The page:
Tuesday, August 15, 2006
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A cost/benefit analysis of the Pakistan alliance
In the Wall Street Journal, Shalid Shah has a good story chronicling the tradeoffs of the U.S. alliance with Pakistan:
Pakistan's cooperation in foiling last week's terror plot shows the benefits to the U.S. of good relations with its South Asian ally. But the case of Safdar Sarki shows that such ties also have complications.Bush's agenda for global democracy promotion seems dormant to me, but this case does highlight the difficulty of pursuing an "transformative" strategy of regime change while trying to maximize intelligence-gathering.
posted by Dan on 08.15.06 at 03:28 PM
Nikolas Gvosdev over at "The Washington Realist" also blogged about this question today while discussing the "losers" in the Israel-Hezbollah affair, and he seems to me to have hit the mark:
"I see two long-term losers beyond Israel and Lebanon.
The first is the 'onward march of democracy.'
The mistake that successive American administrations have made with regard to Pakistan is believing that they must deal with the military, or the Islamists take over. This is bogus. If Musharaff were killed tomorrow, he would be replaced by another general - and what option would he have? Tell the U.S. to leave, with India and Afghanistan on either side complaining about terrorists operating from Pakistani soil? WE may have to spend a few million more to get their help, but they will not turn the U.S. away. The last time the Americans left the scene in 1989, was the start of a decade of decline for Pakistan. They will do whatever it takes to avoid that from happening again.posted by: KXB on 08.15.06 at 03:28 PM [permalink]
Having an agenda for democracy promotion and having a plan for it are two different things.
President Bush, true to his roots in the permanent campaign, exercises message discipline by referring to democracy and the march of freedom in most of his statements on foreign affairs. For him, this kind of message discipline is its own reward -- it reinforces his image among Americans and conservatives in particular as a man of conviction. Comparisons of his rhetoric with the policy steps actually being taken by his administration would require an interest in the details of foreign affairs that most Americans don't have. President Bush really doesn't have it either, so his public statements and the course of his administration's foreign policy go forward, each vaguely aware of the other but aware also of the other's limited relevance to its own work.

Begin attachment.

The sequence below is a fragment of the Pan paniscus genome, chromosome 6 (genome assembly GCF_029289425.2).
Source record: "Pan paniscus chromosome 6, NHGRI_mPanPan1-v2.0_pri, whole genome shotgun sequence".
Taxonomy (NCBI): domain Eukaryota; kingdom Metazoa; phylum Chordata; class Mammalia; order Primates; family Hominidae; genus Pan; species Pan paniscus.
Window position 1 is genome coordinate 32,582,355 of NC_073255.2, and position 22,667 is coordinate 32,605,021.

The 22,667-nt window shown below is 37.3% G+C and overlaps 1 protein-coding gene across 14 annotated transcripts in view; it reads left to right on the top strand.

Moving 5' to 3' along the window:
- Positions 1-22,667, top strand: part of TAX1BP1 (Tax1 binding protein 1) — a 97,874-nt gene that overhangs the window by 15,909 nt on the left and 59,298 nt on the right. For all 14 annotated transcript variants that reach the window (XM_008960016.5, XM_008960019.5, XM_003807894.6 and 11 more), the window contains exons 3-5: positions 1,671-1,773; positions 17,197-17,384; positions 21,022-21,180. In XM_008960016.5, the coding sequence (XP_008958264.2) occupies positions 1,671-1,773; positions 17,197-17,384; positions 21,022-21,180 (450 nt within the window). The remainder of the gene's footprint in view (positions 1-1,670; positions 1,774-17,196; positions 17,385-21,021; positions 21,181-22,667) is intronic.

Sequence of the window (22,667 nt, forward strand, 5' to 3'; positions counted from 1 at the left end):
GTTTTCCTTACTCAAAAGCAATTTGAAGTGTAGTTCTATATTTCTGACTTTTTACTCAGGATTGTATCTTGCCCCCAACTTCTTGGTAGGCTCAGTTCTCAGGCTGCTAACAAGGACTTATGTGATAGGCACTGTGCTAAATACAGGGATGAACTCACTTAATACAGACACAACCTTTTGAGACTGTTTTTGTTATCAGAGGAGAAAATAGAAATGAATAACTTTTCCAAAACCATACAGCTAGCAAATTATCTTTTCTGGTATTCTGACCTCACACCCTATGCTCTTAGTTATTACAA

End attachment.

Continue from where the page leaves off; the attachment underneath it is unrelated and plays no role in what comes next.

Now, is this any way to run a railroad? Of course not. Eventually public opinion catches up to a President when things are obviously not going well, no matter how good his White House's campaign tradecraft is. The reason message discipline works so well in campaigns, after all, is that campaigns end on election day -- a candidate's message only has to be believed for a finite amount of time. But though the dominance of government by the permanent campaign (which is hardly confined to the Bush administration and in fact long predates it) explains much of the disconnect between rhetoric and policy, it cannot explain all of it.
The biggest missing piece, I think, is a peculiar phenomenon during a time when most Americans think poorly of their government: a notable sense of entitlement among their elected officials. In Bush's case a certain level of personal entitlement is probably baked into the cake to begin with, by virtue of his personal background. It was certainly part of his father's personality. In truth, though, most modern, nationally prominent politicians act as if their positions belonged to them, and people who believe that aren't prone to worry overmuch about whether what they say squares with what they, or the people who work for them, do.
This doesn't mean that Bush isn't sincere about wanting to promote democracy, only that he doesn't think that anything the American government may have to do inconsistent with that objective should reflect on him.